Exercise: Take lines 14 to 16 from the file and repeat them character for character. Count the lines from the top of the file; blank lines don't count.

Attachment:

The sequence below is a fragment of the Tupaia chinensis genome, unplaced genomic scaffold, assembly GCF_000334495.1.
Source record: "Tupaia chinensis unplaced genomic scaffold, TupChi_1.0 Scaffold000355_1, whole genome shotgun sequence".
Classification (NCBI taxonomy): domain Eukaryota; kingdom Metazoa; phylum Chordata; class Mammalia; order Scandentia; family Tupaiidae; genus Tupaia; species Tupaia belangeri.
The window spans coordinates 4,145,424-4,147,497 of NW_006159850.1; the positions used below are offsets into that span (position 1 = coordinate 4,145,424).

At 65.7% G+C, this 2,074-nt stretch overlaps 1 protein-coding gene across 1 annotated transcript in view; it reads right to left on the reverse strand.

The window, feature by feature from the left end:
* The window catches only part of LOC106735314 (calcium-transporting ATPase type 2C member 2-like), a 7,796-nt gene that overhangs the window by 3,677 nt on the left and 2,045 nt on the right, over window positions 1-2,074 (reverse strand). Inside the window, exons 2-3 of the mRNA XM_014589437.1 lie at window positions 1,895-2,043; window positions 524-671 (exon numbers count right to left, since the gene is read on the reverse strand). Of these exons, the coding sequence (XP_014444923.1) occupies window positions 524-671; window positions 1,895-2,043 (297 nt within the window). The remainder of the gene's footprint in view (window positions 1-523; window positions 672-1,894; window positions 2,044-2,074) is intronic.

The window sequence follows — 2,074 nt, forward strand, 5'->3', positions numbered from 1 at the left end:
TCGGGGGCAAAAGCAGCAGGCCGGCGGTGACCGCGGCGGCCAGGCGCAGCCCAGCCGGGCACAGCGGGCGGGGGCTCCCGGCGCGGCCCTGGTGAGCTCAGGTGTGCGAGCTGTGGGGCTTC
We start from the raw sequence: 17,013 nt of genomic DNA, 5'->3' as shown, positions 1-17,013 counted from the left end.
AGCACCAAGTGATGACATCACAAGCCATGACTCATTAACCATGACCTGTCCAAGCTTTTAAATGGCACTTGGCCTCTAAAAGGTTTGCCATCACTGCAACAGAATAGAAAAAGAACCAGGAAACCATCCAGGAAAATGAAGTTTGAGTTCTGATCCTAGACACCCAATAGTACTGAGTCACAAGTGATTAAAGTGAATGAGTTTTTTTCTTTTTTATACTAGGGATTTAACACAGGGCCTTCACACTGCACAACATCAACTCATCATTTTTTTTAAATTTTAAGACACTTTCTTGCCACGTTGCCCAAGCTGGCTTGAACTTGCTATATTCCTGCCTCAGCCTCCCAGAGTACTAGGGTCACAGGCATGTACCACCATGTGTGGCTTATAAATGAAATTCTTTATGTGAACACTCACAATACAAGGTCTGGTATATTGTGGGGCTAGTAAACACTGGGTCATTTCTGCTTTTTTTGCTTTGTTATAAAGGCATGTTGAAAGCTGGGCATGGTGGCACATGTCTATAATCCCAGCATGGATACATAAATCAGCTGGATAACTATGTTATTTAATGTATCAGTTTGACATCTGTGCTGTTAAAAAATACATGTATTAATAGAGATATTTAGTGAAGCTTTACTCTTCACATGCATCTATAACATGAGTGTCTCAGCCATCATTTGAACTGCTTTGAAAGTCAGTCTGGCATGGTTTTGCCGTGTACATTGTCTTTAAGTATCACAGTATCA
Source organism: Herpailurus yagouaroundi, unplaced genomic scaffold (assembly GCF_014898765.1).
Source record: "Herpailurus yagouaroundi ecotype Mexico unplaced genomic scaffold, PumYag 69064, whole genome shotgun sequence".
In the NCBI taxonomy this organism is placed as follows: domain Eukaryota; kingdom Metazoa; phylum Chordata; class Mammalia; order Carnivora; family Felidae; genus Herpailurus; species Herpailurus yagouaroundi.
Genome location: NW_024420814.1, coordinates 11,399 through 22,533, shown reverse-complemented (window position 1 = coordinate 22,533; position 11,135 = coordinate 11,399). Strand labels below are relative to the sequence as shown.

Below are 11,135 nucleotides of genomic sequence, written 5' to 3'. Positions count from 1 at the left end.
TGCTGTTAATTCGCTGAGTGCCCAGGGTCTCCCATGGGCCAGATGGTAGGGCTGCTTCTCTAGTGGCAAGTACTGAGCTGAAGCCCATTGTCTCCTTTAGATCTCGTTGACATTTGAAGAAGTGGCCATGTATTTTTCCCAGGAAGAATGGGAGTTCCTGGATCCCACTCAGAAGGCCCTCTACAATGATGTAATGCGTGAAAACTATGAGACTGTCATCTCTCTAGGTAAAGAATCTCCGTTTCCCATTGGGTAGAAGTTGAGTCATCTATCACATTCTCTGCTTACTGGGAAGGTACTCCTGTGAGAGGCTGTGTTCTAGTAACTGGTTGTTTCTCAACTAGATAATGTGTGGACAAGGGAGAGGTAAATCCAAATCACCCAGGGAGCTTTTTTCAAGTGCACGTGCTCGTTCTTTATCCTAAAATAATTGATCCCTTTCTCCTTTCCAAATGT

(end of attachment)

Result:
In the NCBI taxonomy this organism is placed as follows: domain Eukaryota; kingdom Metazoa; phylum Chordata; class Mammalia; order Carnivora; family Felidae; genus Herpailurus; species Herpailurus yagouaroundi.
Genome location: NW_024420814.1, coordinates 11,399 through 22,533, shown reverse-complemented (window position 1 = coordinate 22,533; position 11,135 = coordinate 11,399). Strand labels below are relative to the sequence as shown.

Below are 11,135 nucleotides of genomic sequence, written 5' to 3'. Positions count from 1 at the left end.